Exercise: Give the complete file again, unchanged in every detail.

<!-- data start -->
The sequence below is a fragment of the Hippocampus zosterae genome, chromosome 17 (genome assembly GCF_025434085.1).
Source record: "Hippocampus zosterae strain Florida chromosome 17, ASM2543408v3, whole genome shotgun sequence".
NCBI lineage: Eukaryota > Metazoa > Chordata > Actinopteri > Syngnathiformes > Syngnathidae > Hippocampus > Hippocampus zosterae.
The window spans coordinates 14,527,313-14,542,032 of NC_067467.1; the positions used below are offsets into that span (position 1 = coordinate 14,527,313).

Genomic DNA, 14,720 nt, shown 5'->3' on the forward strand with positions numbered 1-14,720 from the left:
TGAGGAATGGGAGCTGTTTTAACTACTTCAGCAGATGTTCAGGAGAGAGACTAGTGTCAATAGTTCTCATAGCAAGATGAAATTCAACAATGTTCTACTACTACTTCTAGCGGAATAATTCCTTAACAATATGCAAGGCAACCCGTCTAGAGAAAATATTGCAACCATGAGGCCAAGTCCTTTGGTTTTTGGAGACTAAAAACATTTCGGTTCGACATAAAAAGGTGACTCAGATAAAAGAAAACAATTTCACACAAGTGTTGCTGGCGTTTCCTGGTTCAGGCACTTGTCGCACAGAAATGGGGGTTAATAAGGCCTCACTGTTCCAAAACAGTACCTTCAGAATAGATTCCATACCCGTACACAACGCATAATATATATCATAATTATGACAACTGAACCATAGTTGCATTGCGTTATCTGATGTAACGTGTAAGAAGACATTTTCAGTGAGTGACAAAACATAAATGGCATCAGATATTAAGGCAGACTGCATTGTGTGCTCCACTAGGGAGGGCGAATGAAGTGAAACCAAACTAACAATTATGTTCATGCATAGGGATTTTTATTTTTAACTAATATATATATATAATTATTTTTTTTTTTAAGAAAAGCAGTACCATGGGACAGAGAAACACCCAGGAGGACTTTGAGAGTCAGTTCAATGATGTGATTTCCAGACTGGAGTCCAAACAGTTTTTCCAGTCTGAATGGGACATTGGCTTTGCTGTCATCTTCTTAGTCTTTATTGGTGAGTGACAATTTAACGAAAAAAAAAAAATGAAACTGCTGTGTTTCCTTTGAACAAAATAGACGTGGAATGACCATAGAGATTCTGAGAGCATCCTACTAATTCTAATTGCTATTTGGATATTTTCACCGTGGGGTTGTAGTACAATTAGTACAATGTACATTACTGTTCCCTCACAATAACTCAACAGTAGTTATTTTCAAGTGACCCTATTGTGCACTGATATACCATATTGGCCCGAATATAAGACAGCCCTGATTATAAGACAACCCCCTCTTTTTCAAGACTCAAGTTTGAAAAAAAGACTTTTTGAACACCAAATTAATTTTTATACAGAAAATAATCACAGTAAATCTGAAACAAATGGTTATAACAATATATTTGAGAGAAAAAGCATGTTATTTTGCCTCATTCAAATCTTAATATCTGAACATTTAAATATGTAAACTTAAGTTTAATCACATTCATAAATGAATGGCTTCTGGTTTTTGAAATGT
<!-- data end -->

The sequence below is a fragment of the Hippocampus zosterae genome, chromosome 17 (genome assembly GCF_025434085.1).
Source record: "Hippocampus zosterae strain Florida chromosome 17, ASM2543408v3, whole genome shotgun sequence".
NCBI lineage: Eukaryota > Metazoa > Chordata > Actinopteri > Syngnathiformes > Syngnathidae > Hippocampus > Hippocampus zosterae.
The window spans coordinates 14,527,313-14,542,032 of NC_067467.1; the positions used below are offsets into that span (position 1 = coordinate 14,527,313).

Genomic DNA, 14,720 nt, shown 5'->3' on the forward strand with positions numbered 1-14,720 from the left:
TGAGGAATGGGAGCTGTTTTAACTACTTCAGCAGATGTTCAGGAGAGAGACTAGTGTCAATAGTTCTCATAGCAAGATGAAATTCAACAATGTTCTACTACTACTTCTAGCGGAATAATTCCTTAACAATATGCAAGGCAACCCGTCTAGAGAAAATATTGCAACCATGAGGCCAAGTCCTTTGGTTTTTGGAGACTAAAAACATTTCGGTTCGACATAAAAAGGTGACTCAGATAAAAGAAAACAATTTCACACAAGTGTTGCTGGCGTTTCCTGGTTCAGGCACTTGTCGCACAGAAATGGGGGTTAATAAGGCCTCACTGTTCCAAAACAGTACCTTCAGAATAGATTCCATACCCGTACACAACGCATAATATATATCATAATTATGACAACTGAACCATAGTTGCATTGCGTTATCTGATGTAACGTGTAAGAAGACATTTTCAGTGAGTGACAAAACATAAATGGCATCAGATATTAAGGCAGACTGCATTGTGTGCTCCACTAGGGAGGGCGAATGAAGTGAAACCAAACTAACAATTATGTTCATGCATAGGGATTTTTATTTTTAACTAATATATATATATAATTATTTTTTTTTTTAAGAAAAGCAGTACCATGGGACAGAGAAACACCCAGGAGGACTTTGAGAGTCAGTTCAATGATGTGATTTCCAGACTGGAGTCCAAACAGTTTTTCCAGTCTGAATGGGACATTGGCTTTGCTGTCATCTTCTTAGTCTTTATTGGTGAGTGACAATTTAACGAAAAAAAAAAAATGAAACTGCTGTGTTTCCTTTGAACAAAATAGACGTGGAATGACCATAGAGATTCTGAGAGCATCCTACTAATTCTAATTGCTATTTGGATATTTTCACCGTGGGGTTGTAGTACAATTAGTACAATGTACATTACTGTTCCCTCACAATAACTCAACAGTAGTTATTTTCAAGTGACCCTATTGTGCACTGATATACCATATTGGCCCGAATATAAGACAGCCCTGATTATAAGACAACCCCCTCTTTTTCAAGACTCAAGTTTGAAAAAAAGACTTTTTGAACACCAAATTAATTTTTATACAGAAAATAATCACAGTAAATCTGAAACAAATGGTTATAACAATATATTTGAGAGAAAAAGCATGTTATTTTGCCTCATTCAAATCTTAATATCTGAACATTTAAATATGTAAACTTAAGTTTAATCACATTCATAAATGAATGGCTTCTGGTTTTTGAAATGT